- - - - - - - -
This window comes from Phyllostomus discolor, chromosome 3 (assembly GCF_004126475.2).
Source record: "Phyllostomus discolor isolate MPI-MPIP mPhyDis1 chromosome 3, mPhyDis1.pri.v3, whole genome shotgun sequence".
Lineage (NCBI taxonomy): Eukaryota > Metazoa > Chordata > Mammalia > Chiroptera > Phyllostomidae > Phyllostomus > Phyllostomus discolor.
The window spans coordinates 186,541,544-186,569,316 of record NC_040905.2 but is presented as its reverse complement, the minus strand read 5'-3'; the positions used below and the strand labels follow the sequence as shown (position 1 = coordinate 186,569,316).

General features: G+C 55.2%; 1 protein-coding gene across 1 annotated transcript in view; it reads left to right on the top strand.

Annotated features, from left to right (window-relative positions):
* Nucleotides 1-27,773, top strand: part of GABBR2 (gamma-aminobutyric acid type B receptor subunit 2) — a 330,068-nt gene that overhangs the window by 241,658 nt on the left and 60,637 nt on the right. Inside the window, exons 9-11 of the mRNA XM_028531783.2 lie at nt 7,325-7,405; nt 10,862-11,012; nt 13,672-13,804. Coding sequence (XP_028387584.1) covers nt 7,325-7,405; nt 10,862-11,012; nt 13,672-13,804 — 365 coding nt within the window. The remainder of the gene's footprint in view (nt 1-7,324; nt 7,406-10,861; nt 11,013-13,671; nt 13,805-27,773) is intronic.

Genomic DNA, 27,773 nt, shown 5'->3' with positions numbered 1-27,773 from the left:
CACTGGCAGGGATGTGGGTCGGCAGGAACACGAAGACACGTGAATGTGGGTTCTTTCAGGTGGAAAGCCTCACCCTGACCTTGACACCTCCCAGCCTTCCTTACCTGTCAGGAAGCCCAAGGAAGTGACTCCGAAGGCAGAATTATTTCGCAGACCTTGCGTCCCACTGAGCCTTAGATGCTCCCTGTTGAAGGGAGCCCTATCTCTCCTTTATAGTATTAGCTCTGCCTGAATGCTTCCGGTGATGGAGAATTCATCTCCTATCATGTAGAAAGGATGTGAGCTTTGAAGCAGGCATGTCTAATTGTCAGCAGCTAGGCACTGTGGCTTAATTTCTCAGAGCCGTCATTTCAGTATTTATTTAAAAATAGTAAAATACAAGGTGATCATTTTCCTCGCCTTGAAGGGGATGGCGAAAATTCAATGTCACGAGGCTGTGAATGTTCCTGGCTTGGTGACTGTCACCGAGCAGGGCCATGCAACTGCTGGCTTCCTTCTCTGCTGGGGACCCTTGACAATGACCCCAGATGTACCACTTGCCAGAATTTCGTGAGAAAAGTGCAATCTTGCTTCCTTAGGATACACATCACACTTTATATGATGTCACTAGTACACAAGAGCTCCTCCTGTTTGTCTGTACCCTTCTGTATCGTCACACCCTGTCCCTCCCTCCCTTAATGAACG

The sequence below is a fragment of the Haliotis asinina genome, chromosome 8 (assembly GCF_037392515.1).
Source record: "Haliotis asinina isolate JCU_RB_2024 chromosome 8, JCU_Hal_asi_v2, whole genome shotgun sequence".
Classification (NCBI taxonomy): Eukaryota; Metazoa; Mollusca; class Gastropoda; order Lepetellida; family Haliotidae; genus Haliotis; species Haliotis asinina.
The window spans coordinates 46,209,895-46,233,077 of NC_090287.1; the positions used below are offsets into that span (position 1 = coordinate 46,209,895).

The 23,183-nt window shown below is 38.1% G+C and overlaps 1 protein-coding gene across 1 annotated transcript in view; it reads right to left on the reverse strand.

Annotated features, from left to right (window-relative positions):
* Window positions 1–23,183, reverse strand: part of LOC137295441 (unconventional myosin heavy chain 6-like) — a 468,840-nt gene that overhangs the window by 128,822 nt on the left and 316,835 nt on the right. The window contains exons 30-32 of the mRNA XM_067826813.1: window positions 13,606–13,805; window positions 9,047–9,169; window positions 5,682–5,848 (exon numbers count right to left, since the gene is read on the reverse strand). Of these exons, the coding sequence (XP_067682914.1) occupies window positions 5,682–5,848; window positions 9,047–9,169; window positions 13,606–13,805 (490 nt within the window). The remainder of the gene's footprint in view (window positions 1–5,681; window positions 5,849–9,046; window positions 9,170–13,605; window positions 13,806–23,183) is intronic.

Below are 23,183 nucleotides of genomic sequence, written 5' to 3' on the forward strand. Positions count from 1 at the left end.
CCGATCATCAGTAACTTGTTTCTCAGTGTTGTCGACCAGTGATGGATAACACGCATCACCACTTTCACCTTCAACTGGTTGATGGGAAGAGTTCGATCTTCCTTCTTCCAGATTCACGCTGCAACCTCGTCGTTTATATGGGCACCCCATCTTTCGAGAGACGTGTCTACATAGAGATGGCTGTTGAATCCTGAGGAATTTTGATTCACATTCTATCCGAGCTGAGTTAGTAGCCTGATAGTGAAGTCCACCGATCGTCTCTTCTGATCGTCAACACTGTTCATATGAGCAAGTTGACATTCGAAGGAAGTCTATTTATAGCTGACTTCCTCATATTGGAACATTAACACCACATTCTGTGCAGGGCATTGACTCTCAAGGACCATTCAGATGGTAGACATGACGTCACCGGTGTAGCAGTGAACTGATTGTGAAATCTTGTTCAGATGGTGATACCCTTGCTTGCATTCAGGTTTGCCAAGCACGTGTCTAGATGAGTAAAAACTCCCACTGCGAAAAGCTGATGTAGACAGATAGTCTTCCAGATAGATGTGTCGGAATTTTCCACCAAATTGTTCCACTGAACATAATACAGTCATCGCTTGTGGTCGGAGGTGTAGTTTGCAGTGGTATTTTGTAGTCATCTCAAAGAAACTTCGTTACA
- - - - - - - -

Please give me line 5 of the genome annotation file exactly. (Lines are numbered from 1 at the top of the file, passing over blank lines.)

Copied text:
General features: G+C 55.2%; 1 protein-coding gene across 1 annotated transcript in view; it reads left to right on the top strand.